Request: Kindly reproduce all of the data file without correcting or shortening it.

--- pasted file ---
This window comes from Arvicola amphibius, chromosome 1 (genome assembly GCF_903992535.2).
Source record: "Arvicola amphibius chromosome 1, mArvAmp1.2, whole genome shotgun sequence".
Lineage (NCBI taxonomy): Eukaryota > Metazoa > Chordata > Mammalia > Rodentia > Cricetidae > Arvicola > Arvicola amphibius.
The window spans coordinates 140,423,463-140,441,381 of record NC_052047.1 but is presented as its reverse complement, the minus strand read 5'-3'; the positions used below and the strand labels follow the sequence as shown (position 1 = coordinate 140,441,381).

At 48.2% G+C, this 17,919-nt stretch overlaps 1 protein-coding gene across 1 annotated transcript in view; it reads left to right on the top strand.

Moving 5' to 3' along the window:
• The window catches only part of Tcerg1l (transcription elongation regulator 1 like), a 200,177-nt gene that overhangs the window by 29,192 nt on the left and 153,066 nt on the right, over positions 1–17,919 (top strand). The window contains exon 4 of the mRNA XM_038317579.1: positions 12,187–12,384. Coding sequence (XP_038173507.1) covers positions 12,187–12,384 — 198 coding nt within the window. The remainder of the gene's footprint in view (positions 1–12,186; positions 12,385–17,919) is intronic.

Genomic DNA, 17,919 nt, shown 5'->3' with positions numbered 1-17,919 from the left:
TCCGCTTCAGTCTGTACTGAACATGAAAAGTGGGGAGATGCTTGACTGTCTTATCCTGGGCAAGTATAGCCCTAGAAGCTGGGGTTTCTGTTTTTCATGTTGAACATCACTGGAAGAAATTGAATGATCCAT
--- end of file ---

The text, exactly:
This window comes from Arvicola amphibius, chromosome 1 (genome assembly GCF_903992535.2).
Source record: "Arvicola amphibius chromosome 1, mArvAmp1.2, whole genome shotgun sequence".
Lineage (NCBI taxonomy): Eukaryota > Metazoa > Chordata > Mammalia > Rodentia > Cricetidae > Arvicola > Arvicola amphibius.
The window spans coordinates 140,423,463-140,441,381 of record NC_052047.1 but is presented as its reverse complement, the minus strand read 5'-3'; the positions used below and the strand labels follow the sequence as shown (position 1 = coordinate 140,441,381).

At 48.2% G+C, this 17,919-nt stretch overlaps 1 protein-coding gene across 1 annotated transcript in view; it reads left to right on the top strand.

Moving 5' to 3' along the window:
• The window catches only part of Tcerg1l (transcription elongation regulator 1 like), a 200,177-nt gene that overhangs the window by 29,192 nt on the left and 153,066 nt on the right, over positions 1–17,919 (top strand). The window contains exon 4 of the mRNA XM_038317579.1: positions 12,187–12,384. Coding sequence (XP_038173507.1) covers positions 12,187–12,384 — 198 coding nt within the window. The remainder of the gene's footprint in view (positions 1–12,186; positions 12,385–17,919) is intronic.

Genomic DNA, 17,919 nt, shown 5'->3' with positions numbered 1-17,919 from the left:
TCCGCTTCAGTCTGTACTGAACATGAAAAGTGGGGAGATGCTTGACTGTCTTATCCTGGGCAAGTATAGCCCTAGAAGCTGGGGTTTCTGTTTTTCATGTTGAACATCACTGGAAGAAATTGAATGATCCAT